I am not sure how it happened – and it really does not make much difference – but Michele and I have been caught up in Linsanity. If you are blessed enough to not be caught up in this whole Knicks-Lin thing – or, maybe, cursed to not be following this feel good, heart warming, story of Linderella coming out of nowhere – there are plenty of places to get caught up on the background. As Sports illustrated says, Think of the singular demographic alloy at play. Lin, who’s worked endlessly on his strength and his jump shot in the past year, is a normal-sized, Christian, first-generation Asian-American. He’s excelled academically, faced racism on the court, been cut twice and sent to the D-league four times. Now he’s an NBA sensation amid the cultural diversity of hoops-starved New York. Opponents aside, who wouldn’t be a fan?
Anyway, we sat down Sunday afternoon to watch Lin and the New York Knicks play the Dallas Mavericks. A confession is in order here: I was in in Texas -while in the Army – in the early sixties and like anyplace in the South, it was not a good place to be a young man from California or any part of the North; I was also a 49er fan during the Montana years and Dallas was an arch rival; so I am pretty much anti-any-Texas-sports-team. Also, Lin played for Palo Alto High, maybe seven miles from our home, so we were defiantly rooting for him, but there was an underlying feeling that the bubble might burst any game now and the Mavericks were the best team in basketball last year. We would have been happy with a good, close, game.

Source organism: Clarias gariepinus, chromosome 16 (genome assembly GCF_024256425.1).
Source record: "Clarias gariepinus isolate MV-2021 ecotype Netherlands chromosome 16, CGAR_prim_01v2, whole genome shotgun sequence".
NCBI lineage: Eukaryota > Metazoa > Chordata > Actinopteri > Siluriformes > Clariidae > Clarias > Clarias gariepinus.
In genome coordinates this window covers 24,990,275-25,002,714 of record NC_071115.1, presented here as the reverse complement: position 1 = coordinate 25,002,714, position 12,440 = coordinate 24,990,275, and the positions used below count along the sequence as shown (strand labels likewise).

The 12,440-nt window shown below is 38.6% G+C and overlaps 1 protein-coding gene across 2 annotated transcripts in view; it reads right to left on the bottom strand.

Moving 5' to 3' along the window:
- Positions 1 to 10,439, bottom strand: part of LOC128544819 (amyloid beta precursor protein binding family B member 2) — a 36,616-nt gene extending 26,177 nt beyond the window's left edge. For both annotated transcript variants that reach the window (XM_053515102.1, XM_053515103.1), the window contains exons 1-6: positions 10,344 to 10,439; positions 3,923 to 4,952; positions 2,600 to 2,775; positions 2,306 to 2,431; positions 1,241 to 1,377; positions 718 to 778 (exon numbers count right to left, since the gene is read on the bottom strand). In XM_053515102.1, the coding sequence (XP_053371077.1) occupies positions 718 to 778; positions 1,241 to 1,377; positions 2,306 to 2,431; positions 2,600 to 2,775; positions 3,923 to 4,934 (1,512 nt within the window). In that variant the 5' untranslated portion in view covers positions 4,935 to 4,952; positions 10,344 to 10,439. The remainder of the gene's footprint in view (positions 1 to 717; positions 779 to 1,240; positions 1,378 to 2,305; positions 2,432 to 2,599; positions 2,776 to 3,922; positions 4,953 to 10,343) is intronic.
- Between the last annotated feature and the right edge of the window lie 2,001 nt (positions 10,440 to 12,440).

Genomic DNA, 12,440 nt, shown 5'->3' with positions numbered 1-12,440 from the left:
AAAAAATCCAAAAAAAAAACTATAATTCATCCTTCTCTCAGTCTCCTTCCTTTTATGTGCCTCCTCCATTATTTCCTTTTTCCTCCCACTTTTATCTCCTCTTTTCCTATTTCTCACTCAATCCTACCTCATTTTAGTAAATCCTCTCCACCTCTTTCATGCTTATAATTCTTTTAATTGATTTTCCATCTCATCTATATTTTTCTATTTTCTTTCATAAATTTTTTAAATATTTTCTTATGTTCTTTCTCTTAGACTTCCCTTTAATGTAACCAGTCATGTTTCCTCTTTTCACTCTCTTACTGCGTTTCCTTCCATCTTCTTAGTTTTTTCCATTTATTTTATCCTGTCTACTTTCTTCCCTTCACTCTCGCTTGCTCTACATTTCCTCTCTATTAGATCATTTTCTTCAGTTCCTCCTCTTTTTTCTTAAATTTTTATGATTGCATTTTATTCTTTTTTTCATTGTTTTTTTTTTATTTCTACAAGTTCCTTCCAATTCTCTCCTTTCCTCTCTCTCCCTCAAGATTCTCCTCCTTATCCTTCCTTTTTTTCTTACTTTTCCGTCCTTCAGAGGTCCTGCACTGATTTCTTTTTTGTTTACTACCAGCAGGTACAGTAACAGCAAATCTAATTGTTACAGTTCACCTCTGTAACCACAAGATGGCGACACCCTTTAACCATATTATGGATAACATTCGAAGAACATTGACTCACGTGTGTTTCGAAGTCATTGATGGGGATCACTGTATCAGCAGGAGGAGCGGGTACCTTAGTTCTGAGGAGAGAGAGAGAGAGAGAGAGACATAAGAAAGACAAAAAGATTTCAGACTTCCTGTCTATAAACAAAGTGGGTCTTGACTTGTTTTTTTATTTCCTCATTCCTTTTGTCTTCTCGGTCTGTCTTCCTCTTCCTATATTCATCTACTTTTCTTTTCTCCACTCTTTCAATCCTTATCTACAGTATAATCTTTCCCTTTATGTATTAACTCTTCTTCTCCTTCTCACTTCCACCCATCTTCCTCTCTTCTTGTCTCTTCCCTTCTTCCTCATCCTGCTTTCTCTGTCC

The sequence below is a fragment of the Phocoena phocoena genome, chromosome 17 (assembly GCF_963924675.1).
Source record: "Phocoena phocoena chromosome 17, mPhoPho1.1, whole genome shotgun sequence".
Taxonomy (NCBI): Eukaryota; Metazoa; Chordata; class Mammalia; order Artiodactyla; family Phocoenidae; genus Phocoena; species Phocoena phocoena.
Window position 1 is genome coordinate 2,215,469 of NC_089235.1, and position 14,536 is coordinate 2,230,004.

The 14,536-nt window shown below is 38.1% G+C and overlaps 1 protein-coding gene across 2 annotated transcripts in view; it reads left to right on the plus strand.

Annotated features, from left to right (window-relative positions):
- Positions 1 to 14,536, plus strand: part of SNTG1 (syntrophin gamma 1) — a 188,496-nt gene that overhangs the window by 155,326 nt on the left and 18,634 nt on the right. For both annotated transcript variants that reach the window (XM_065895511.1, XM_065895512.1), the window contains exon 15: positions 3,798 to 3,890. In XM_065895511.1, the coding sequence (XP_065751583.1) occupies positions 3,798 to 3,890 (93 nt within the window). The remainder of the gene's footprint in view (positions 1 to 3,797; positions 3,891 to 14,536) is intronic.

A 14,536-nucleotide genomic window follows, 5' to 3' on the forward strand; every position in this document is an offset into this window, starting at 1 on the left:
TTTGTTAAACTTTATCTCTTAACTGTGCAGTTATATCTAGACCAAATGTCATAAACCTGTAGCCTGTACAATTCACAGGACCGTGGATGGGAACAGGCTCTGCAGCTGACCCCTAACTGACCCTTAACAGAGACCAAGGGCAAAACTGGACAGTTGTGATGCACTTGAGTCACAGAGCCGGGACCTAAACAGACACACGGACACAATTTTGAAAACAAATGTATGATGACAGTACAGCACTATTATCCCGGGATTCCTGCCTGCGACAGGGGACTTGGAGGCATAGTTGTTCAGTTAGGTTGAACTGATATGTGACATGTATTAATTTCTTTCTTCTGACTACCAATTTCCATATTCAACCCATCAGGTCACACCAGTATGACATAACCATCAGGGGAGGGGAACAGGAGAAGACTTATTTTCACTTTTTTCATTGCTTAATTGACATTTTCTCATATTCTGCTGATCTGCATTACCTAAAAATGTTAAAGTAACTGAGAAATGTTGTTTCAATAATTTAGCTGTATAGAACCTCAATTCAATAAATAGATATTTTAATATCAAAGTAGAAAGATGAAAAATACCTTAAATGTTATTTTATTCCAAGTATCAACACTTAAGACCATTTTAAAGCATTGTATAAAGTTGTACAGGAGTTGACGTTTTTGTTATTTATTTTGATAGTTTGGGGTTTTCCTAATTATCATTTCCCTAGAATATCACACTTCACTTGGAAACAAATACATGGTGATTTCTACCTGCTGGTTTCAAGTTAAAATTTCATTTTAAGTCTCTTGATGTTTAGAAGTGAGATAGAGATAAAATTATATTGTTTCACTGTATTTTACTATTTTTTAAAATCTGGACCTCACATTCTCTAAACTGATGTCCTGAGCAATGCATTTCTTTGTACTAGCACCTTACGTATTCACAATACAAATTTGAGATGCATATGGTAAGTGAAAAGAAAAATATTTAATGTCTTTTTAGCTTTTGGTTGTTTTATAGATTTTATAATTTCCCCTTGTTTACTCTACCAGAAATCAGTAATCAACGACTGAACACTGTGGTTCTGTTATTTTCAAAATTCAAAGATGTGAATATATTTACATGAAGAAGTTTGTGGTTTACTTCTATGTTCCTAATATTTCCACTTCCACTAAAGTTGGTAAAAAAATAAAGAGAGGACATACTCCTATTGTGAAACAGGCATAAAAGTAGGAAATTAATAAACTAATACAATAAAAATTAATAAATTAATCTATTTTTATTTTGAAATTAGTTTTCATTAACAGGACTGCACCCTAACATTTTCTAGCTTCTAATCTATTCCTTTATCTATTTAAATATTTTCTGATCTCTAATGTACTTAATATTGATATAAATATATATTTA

It was a great game with huge swings in the scoring. In the end, the Knicks won and Lin was the reason. It brought up all the questions of how this kid could have been overlooked; how did the Warriors release him after a season? how did Houston? Because we are all racists, even if it sometimes plays out as anti-racists, the most obvious answer seems to be Because he is Asian. I don’t think that is the main reason, the real reason. The real reason is that Jeremy Lin was trying to fit into the Warrior’s system and he did that by not playing his game. During the game’s halftime, they played part of an interview of Lin by ABC’s Rachel Nichols, the interview starts about 3:50 into the clip below and, for me, gets very interesting at about 5:45 where Lin says , I was trying not to make mistakes, I was trying to fit in….this year I am going to make sure I do it my way.
It is one of the oldest lessons out there and one of the hardest to follow. It is as old as the Bible, Polonius said it in Hamlet, This above all: to thine own self be true, And it must follow, as the night the day, Thou canst not then be false to any man, and they still say it in every self improvement book; be yourself. And it is so hard. When Lin had been cut by two teams, when he was afraid he would be playing in Europe, or on some unknown D-team, or maybe not playing at all; in other words, when he had nothing else to lose, he became true to himself, he started playing his game. His game, it turned out, that fit the Knicks system like a glove. By playing his game, by being true to himself, I suspect, he was able to play with a lot more intensity. His game, it turns out, includes a lot of assists and his generosity and intensity have transformed the Knicks. With Lin in they are less of a collection of outstanding players and more of a Team.